Supporting your loved one through an eating disorder

By BodyMatters’ Psychologist Kellie Hodder – check out her facebook fan page here!

Living with or knowing someone with an eating disorder is enormously challenging. It can be difficult to know how to support your loved and through the recovery process. At BodyMatters we often speak to parents, friends and relatives who want to know how they should help their loved one through an eating disorder. The aim is always the same- to help their loved one through and make them feel better. The best way to do this is often less clear.

The first step of approaching your loved one about their eating disorder can be very difficult. Your loved one may not necessarily want any help to change their behaviours. They may be scared of changing and have trouble imagining a life without their eating disorder. They may be aware that they are causing you heartache but are caught between easing your pain, and wanting to maintain their eating disorder. It is important that your loved one acknowledges that there is an issue. Ultimately they will need to make the choice to relinquish the eating disorder and move towards making changes. Making the choice to recover is a difficult one and can be made easier if they have a sense of support from the people close to them.

Once the choice has been made to recover, it is normal for your loved one’s motivation to fluctuate between wanting to change and wanting to keep their eating disorder. Eating disorders usually develop over a prolonged period of time and often serve to help the person cope with distressing or unwanted emotions. Thinking about an eating disorder as a form of coping mechanism can help you to understand why it can be so difficult for your loved one to make the choice to give it up. An eating disorder can serve to work as providing a feeling of security and safety and your loved one may feel that by giving up their eating disorder, they are giving up something that has kept them safe and secure.

Therefore changing their eating disorder behaviours can be frightening and anxiety provoking as they will experience both mental and physical changes. These changes can prove to be challenging and may result in your loved one acting out in ways that can be confusing and hurtful for both them and yourself. At times you may feel fed up, frustrated, sad, resentful, frightened and exhausted. These are normal feelings and finding ways to manage these emotions and not blame yourself or your loved one, is one of the most beneficial things you can do.

Other ways you can support your loved one through their recovery are:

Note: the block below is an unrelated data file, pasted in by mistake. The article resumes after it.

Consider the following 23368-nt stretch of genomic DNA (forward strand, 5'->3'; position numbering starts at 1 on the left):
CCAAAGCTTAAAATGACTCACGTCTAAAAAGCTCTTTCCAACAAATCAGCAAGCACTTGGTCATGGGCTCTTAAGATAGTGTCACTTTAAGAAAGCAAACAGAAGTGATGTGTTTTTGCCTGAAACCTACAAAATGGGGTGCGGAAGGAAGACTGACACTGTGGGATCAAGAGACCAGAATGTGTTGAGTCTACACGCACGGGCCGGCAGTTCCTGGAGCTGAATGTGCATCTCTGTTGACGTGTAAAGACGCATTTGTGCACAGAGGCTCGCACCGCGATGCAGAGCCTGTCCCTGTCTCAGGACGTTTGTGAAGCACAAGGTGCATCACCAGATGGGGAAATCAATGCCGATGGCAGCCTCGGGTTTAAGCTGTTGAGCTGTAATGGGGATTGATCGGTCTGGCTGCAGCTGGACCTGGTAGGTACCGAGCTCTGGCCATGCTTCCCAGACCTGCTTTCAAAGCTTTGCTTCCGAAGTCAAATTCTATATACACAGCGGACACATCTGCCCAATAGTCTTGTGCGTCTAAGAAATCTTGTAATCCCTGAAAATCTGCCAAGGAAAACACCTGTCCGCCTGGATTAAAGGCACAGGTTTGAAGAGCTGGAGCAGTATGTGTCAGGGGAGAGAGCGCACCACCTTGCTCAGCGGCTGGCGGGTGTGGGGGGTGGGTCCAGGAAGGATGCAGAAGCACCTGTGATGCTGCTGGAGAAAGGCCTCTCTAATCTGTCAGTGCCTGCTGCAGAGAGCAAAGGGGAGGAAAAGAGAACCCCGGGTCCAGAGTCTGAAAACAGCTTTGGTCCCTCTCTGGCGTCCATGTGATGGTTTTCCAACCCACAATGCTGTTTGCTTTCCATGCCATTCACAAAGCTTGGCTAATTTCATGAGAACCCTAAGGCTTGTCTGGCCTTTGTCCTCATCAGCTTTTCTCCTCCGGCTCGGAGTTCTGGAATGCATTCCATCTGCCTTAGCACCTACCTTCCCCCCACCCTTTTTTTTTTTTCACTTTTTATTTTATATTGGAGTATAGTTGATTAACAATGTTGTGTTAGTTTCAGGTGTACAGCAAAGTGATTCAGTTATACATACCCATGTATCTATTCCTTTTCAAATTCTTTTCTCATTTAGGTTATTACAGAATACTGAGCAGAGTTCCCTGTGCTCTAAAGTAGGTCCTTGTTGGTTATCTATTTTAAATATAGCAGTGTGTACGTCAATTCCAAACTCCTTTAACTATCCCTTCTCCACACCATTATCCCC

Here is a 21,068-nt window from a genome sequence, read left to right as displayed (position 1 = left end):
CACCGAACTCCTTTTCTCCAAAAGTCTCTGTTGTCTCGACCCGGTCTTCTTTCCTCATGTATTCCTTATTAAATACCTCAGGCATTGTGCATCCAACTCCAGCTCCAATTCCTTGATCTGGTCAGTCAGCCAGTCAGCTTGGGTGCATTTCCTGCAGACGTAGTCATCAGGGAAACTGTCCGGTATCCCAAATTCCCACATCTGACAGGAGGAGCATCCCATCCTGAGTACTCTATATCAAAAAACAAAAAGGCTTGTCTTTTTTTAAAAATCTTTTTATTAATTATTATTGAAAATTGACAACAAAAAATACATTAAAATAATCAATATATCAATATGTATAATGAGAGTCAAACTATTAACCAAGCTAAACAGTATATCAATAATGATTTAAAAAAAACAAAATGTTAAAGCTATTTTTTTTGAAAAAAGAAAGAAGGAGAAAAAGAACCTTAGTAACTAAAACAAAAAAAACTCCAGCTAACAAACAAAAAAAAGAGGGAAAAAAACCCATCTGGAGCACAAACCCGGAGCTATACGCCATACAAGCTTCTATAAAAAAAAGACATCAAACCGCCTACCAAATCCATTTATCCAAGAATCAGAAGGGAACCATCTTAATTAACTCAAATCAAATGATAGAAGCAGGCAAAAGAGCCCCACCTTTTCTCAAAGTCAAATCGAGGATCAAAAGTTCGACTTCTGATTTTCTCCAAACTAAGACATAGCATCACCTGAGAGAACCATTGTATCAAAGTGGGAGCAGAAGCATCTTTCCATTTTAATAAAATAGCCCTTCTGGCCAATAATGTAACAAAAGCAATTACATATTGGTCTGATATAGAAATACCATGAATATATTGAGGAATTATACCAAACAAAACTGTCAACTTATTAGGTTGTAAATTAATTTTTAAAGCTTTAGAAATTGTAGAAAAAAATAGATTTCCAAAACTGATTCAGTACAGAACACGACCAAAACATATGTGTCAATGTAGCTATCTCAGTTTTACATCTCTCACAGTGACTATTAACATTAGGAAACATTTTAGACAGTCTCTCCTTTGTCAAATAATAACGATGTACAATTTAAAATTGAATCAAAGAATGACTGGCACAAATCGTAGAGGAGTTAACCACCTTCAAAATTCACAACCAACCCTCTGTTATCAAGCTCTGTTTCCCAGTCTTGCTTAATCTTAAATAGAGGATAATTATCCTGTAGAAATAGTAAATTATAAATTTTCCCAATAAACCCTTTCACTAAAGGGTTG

• Provide them with unconditional love, support and acceptance. Show them that you will be there through every step of recovery.
  • Ask them how you can support them and help them through.
  • Allow and expect that your loved one will experience fear, resistance and uncertainty among other uncomfortable emotions.
  • Understand that progress may be slow and not be at the pace you may like or expect. Try to be patient.
  • Understand as much as you can about their eating disorder. Ask them what it is like if they are willing to share.
  • Move the focus off food and onto feelings.
  • Express your concerns about their health and wellbeing.
  • Let your loved one know how you are feeling too.
  • Try to remember that your loved one is distressed and has not stopped caring for you.
  • Don’t be afraid to ask for help. If your loved one’s recovery is becoming overwhelming, seek professional treatment and support for them as well as yourself.
  • Understand that your relationship will change over the course of recovery. While these changes can be painful and difficult to deal with, they are a sign of progress.
  • For parents, it is important that the limits you set continue to be maintained. While this may be difficult, try not to overlook behaviour that is unacceptable. Aim for consistency and unity in your approach.
  • Continue to engage in shared activities.
  • Setbacks are also inevitable. Help them learn from these and choose different behaviours next time.
  • Reframe these setbacks as part of the recovery process.
  • Remember it is not your fault.
  • Supporting a loved one through an eating disorder can be difficult, distressing and take a toll on your own wellbeing and health. It is crucial that you maintain awareness of your support needs and find your own ways and resources to nurture yourself and replenish your energy.

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